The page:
Abstract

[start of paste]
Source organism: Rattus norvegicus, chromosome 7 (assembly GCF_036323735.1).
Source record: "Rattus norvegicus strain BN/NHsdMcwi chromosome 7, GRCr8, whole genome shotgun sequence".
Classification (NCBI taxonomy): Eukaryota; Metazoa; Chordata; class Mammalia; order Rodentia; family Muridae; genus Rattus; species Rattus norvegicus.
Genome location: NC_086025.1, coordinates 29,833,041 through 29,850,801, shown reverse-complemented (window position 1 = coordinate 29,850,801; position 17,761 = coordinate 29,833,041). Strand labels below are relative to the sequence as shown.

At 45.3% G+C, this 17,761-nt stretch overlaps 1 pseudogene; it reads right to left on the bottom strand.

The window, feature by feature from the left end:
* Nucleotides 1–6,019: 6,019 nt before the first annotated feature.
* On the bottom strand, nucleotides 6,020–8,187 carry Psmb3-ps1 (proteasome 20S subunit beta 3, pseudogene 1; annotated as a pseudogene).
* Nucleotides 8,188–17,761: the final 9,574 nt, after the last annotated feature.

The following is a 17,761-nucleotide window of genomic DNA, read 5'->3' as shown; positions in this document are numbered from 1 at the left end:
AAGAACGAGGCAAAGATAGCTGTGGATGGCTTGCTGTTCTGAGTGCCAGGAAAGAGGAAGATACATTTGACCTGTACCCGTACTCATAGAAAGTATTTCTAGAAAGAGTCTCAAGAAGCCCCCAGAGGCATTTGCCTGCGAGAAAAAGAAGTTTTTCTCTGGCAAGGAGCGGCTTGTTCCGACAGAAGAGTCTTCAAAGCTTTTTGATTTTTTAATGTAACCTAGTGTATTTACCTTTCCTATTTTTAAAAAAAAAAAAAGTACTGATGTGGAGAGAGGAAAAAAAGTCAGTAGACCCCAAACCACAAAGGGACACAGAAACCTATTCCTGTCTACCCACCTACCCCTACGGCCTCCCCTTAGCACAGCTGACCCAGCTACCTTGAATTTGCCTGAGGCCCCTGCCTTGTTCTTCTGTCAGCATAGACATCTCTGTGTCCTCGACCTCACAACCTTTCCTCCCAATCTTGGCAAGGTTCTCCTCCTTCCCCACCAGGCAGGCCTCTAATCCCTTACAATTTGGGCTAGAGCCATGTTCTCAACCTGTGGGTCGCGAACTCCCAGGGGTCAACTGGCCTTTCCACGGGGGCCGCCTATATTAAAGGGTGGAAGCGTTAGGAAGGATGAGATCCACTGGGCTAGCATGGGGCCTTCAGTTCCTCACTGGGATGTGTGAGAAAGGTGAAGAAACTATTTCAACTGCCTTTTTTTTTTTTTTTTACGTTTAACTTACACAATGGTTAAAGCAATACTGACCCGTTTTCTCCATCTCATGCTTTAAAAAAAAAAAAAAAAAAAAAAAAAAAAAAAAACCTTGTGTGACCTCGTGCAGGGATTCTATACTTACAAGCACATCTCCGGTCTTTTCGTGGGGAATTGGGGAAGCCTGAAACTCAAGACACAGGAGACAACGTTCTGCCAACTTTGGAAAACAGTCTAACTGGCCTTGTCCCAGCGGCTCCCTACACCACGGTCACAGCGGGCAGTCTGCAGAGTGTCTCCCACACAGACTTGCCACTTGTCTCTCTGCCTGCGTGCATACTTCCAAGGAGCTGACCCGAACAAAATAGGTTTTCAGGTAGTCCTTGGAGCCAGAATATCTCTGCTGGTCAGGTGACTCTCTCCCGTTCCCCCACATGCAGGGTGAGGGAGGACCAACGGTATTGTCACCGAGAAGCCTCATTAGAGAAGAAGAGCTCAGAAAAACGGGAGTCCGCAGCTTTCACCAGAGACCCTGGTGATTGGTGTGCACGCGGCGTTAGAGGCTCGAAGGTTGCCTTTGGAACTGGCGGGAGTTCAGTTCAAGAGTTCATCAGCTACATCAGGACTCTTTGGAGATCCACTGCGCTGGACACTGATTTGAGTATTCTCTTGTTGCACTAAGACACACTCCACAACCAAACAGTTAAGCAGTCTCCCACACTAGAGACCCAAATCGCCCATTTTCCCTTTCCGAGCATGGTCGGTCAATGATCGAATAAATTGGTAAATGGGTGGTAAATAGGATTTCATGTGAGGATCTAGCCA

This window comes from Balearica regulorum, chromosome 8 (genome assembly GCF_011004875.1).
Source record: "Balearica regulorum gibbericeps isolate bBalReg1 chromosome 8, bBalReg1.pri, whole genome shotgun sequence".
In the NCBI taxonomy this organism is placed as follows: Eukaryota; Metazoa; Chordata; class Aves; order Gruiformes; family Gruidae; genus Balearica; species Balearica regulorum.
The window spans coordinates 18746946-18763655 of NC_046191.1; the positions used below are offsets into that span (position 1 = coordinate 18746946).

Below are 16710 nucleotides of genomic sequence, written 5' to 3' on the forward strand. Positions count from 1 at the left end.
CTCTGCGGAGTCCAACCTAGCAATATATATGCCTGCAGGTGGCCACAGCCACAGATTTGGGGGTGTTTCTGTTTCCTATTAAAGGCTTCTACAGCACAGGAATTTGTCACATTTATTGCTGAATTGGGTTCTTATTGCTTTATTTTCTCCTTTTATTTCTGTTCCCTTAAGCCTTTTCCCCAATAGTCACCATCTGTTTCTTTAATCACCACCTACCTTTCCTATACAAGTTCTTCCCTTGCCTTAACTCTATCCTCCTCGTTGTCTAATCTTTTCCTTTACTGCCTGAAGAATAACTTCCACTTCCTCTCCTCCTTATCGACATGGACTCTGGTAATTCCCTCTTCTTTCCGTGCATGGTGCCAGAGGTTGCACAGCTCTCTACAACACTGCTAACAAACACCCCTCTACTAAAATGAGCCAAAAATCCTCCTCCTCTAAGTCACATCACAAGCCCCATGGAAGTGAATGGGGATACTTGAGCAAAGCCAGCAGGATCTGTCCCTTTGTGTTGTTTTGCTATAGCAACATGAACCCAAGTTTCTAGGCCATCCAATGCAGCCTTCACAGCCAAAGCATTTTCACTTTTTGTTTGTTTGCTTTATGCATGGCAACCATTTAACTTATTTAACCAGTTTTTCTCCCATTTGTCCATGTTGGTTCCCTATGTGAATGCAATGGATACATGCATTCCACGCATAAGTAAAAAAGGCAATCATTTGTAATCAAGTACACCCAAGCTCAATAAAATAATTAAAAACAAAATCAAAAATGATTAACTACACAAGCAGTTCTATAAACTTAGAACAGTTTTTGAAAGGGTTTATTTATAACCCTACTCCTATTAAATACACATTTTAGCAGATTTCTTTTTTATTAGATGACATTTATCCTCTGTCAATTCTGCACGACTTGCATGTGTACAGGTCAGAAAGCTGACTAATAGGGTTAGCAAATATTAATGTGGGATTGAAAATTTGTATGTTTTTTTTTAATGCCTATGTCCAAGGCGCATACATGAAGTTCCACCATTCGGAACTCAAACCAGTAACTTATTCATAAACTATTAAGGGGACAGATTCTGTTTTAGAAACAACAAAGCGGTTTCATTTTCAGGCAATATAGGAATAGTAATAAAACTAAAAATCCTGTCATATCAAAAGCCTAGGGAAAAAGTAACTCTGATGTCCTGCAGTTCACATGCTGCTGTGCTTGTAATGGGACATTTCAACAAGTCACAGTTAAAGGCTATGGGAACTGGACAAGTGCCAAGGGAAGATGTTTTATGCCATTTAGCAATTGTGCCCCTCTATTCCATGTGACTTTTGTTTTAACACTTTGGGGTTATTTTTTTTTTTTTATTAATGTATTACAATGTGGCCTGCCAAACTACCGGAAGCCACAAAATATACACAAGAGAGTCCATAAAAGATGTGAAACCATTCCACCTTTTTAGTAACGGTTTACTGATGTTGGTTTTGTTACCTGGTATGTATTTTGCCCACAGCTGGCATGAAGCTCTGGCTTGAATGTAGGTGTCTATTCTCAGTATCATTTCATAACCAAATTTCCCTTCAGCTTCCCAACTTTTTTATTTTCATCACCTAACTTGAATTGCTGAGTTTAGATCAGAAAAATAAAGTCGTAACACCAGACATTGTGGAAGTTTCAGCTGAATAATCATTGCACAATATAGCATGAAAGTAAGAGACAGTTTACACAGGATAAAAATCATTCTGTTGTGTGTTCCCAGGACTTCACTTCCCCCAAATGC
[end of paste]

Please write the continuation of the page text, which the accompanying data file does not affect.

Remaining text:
The Dobrudzha Coalfield in northeast Bulgaria has coal-bearing deposits ranging from latest Namurian to early Stephanian age (late Bashkirian to Moscovian age). Palynology of the coals in the upper Makedonka, Krupen and Gurkovo formations has been used to identify major changes in the vegetation during late Westphalian and early Stephanian times. The palynomorphs were grouped in two different ways (according to general morphotype and according to parent plant group) and stratigraphical trends in the two sets of groups used to identify vegetation change through the succession. Detrended Correspondence Analysis was also used to identify ecological relationships between the palynofloras. In the upper Makedonka and Krupen formations, lycophyte spores mostly comprise 15–25 % of the palynofloras in the thicker seams, but in the thinner coals they can represent up to 55 %. Of the other plant groups, ferns are the most abundant, representing 31–69 % in the thicker seams, 12–41 % in the thinner seams. This suggests that the arborescent lycophytes were mainly restricted to pioneer vegetation in these upland areas, and were replaced by ferns as the peat substrates became better developed, suggesting better-drained conditions. The thinner seams also have a noticeable component of sphenophyll spores, indicating significant areas of open conditions allowing colonization by these scrambling plants. In the Gurkovo Formation coals, lycophytes form an even smaller part of the palynological spectra, usually less than 10 % and in only one sample just over 25 %; fern spores make up 43–57 % of the palynofloras. This is in contrast to the palynofloras reported from contemporaneous clastic deposits in South Wales, most of which consist mostly of 34–60 % lycophyte spores and 14–34 % fern spores. Even more marked is the difference from the contemporaneous coals formed in lowland settings in the USA, which have mostly > 50 % lycophyte spores. This evidence suggests that the timing of the decline in abundance of arborescent lycophytes varied according to elevation above sea-level. In lowland coastal settings, the lycophytes remained dominant until middle–late Cantabrian times, but in more inland areas they were progressively replaced mainly by arborescent ferns during late Westphalian times.

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